Clark Public Utilities provides ways to stay cool without AC this summer


As summer quickly approaches and temperatures rise, Clark Public Utilities has provided tips on how people can stay cool while indoors, even if they don’t have an air conditioning unit.

Dameon Pesanti, with Clark Public Utilities, said it takes a lot of energy to operate an air conditioner, even if it’s an efficient model.

The monthly cost for a central air conditioning system could add between $30 to $45 onto a person’s electricity bill, while operating a single portable fan only costs 73 cents per month, according to CPU’s User’s Guide to Electricity.

“I think one of the best ones all us can do is just really to embrace the chill of the evening and the early morning hours,” Pesanti said. “And if it’s safe to do so, open all the windows and even the doors in your home that you can.”

Pesanti said leaving windows or doors open overnight allows the cool air to come inside of the home, essentially trapping it inside once the windows are closed, kind of like a cooler. 

Pesanti recommends utilizing that method if the outside temperature feels cooler than inside of the home.

Once the temperature outside is warmer than inside of the home, that is when the windows or doors should be closed to trap the cool overnight air.

Another method people can utilize is to limit the “greenhouse effect” in a home. Windows that have direct sunlight exposure should have thick curtains or blinds that block out the sunlight that warms up the air inside.

“There’s kind of almost a rhythm to your day that you have to follow with those things, but I think a lot of people will be surprised at how effective … even something as simple as that is,” Pesanti said. “It can really, really help keep your house noticeably cooler throughout the day.”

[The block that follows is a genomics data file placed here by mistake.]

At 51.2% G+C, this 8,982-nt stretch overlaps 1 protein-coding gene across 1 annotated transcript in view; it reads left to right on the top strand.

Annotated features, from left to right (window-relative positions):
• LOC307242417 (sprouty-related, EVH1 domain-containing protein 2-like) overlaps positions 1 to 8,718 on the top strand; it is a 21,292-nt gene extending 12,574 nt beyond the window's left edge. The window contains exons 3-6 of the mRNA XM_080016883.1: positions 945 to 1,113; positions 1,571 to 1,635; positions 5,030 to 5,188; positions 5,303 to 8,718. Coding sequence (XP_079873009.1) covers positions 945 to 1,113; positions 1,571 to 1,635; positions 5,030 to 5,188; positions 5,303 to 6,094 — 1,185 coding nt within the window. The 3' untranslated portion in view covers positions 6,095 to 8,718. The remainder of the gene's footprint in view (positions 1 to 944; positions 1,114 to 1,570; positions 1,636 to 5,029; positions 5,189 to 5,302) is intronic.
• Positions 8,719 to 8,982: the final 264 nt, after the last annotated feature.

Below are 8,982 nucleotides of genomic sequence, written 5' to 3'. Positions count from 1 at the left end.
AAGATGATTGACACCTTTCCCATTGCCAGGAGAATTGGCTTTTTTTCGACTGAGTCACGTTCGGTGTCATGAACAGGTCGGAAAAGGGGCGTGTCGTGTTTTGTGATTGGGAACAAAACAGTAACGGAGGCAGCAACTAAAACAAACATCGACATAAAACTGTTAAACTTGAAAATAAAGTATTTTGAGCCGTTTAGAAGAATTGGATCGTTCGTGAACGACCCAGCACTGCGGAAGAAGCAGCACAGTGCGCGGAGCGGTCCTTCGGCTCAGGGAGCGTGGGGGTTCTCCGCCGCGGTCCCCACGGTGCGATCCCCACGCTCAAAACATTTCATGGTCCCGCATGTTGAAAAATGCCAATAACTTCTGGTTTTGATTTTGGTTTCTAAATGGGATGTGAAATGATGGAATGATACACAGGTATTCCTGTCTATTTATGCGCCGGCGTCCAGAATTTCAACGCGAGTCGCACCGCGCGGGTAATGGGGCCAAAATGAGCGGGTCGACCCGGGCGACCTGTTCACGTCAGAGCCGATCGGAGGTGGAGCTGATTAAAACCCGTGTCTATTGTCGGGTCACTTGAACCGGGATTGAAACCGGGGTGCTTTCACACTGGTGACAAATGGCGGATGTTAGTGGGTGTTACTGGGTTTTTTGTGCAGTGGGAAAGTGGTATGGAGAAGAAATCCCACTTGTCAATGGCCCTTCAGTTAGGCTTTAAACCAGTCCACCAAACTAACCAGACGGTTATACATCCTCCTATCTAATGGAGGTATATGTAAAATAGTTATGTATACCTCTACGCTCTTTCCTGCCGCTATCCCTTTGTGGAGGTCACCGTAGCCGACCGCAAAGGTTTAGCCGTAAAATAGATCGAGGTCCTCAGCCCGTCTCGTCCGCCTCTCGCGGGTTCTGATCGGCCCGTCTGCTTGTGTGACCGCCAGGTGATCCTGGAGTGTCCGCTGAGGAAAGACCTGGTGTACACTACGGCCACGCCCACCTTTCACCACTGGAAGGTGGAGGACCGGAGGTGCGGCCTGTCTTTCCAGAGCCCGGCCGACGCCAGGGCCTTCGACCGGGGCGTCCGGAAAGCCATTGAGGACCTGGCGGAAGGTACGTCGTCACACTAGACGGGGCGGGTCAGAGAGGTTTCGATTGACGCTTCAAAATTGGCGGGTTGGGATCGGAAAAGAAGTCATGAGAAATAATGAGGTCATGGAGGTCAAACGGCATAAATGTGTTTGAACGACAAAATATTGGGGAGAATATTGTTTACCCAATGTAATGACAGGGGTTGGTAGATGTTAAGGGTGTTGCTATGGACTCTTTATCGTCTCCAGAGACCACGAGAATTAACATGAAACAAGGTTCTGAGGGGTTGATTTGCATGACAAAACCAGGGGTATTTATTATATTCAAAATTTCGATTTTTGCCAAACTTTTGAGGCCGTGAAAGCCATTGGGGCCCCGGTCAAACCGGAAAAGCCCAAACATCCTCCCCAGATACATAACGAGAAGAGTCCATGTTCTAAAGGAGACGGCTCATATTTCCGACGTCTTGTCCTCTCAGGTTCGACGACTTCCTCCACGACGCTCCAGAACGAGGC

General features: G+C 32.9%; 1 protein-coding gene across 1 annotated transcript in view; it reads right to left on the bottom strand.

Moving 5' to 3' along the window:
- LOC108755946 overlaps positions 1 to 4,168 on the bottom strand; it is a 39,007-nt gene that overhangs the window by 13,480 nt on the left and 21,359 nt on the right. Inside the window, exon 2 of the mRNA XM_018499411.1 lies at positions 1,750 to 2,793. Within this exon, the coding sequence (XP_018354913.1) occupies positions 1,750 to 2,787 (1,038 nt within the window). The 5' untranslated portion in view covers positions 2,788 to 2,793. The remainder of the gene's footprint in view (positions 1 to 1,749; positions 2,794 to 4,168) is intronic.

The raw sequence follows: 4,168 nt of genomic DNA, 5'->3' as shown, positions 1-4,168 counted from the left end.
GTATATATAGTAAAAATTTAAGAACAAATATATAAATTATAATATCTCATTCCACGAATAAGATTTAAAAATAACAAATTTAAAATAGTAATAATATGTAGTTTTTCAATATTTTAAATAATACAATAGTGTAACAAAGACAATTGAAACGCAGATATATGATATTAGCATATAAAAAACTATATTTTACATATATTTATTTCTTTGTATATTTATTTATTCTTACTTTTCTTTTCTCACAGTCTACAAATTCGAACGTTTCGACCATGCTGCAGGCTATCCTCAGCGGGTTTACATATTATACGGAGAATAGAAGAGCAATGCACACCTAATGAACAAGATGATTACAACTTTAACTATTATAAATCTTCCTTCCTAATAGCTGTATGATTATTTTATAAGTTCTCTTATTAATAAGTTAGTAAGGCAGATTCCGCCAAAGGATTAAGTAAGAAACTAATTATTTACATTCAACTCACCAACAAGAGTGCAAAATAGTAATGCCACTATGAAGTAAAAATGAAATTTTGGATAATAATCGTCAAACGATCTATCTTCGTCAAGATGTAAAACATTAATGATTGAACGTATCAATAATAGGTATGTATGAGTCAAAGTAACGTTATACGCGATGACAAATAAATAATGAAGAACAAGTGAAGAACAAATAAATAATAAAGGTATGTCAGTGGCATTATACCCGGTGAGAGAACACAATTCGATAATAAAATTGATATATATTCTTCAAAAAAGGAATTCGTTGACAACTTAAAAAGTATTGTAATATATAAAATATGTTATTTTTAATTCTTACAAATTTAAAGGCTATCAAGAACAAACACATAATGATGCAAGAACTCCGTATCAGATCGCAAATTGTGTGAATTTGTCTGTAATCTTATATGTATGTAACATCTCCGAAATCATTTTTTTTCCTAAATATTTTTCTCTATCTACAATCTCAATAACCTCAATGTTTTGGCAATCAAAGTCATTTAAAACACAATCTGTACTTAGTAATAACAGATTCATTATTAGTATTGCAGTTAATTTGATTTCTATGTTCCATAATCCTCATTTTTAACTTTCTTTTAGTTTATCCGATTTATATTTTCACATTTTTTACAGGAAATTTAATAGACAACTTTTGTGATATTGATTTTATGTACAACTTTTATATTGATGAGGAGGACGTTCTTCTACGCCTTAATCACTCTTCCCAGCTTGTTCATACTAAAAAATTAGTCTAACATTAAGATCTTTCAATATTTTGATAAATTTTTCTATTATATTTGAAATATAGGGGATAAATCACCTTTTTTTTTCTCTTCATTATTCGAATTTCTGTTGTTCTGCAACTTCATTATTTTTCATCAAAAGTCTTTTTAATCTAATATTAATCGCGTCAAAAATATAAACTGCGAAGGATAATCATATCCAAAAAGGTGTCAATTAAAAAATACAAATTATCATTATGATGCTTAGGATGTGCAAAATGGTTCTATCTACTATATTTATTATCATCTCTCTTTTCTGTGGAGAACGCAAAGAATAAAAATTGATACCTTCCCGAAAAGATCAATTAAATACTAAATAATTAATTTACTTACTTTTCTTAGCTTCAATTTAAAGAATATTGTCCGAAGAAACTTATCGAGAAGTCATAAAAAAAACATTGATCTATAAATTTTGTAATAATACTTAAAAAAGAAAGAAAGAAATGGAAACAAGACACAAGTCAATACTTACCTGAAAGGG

Another way people can stay cool is by taking a cold shower. A cool shower can provide immediate relief, which is pretty much the goal of running an AC unit. Pesanti said he uses the cool shower method and stays a little damp afterwards, which helps hold his body temperature at a lower rate.

While fans are a popular solution for people on a hot summer day, they often just blow the warm air around, which provides minimal relief from the heat. There’s a variety of do-it-yourself fan creations that can help cool a room.

One option utilizes a fan and a five gallon bucket. To make a room cooler, a person can cut holes in the bucket and the lid, and then place the fan so it blows down on the interior of the bucket, which is filled with ice.

“By forcing that air across the ice, those things blow at like 65 degrees, and you know you’re paying nothing other than the cost of running the fan and the ice, either out of your fridge or buying it from the gas station,” Pesanti said.

Another option to keep a house cool is to cook meals outside on a grill or another item. Stovetops and ovens create a lot of heat, which can counter cooling methods.

Pesanti said the biggest hit to a person’s utility bill, whether they are heating or cooling their homes, is inadequate insulation or air leaks. Older living spaces are especially vulnerable to those issues.

“It would be worth a person taking the time to do something about those air leaks and/or boost that insulation,” Pesanti said.

While a person can fix those problems on their own, Clark Public Utilities offers rebates to help pay for professional help for those fixes, Pesanti said.